Amongst American expats, it is common to have heard about the US tax compliance law, FATCA. However, you may not have considered or be aware of the impact this tax law has on you, as a US expat. The FATCA legislation forces foreign financial institutions to report assets that are held by Americans abroad directly to the Internal Revenue Service (IRS).
What is FATCA?
FATCA stands for ‘Foreign Account Tax Compliance Act’, passed back in 2010. This act brings with it a complex set of rules that aim to increase tax compliance by Americans that have financial assets held outside of the US. FATCA involves additional self-reporting requirements and more severe penalties for a failure to comply.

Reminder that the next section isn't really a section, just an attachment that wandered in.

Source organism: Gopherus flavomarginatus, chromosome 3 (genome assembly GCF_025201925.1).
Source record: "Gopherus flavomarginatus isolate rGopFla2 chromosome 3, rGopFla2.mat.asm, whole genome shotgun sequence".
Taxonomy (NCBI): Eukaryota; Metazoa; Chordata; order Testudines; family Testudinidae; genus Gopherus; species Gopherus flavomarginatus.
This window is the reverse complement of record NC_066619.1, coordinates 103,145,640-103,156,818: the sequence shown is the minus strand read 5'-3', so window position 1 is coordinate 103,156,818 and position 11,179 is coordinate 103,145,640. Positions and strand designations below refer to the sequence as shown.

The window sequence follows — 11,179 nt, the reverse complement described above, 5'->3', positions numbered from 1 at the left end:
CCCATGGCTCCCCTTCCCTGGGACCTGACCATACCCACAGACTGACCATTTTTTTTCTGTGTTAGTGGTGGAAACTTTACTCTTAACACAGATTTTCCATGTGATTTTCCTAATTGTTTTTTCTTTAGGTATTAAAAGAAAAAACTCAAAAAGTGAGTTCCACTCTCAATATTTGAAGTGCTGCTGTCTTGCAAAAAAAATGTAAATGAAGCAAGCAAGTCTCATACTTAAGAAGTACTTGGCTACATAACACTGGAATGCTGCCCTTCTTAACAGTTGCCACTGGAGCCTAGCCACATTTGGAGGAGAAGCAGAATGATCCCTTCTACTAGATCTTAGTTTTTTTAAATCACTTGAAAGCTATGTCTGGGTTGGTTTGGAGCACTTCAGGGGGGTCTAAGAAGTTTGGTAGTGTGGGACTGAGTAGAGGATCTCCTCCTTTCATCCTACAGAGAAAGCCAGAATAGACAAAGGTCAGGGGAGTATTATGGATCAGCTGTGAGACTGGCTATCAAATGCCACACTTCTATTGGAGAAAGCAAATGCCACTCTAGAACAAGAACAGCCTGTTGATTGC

FATCA was written into law with the aim to eliminate tax evasion by American individuals and businesses that are investing, operating, and earning taxable income abroad. Failure to disclose an offshore account to the IRS is illegal as the U.S. taxes all income and assets of its citizens on a global scale.
A consequence of this legislation is that all foreign financial institutions must now record which of their Clients are determined “US Persons” and report information on their held accounts directly to the IRS. In addition, many financial institutions now refuse to service US expats at all.
US expats in Switzerland need to be aware that it is important to pay close attention to the self-reporting requirements on any foreign financial assets.
Your financial institutions in Switzerland are required to report on “US Persons.” This is a broad group that includes US citizens, residents, green card holders, and controlled trusts. FACTA rules defined by the IRS include extensive criteria that banks have to use to screen all of their clients to determine which ones appear to be “US Persons”.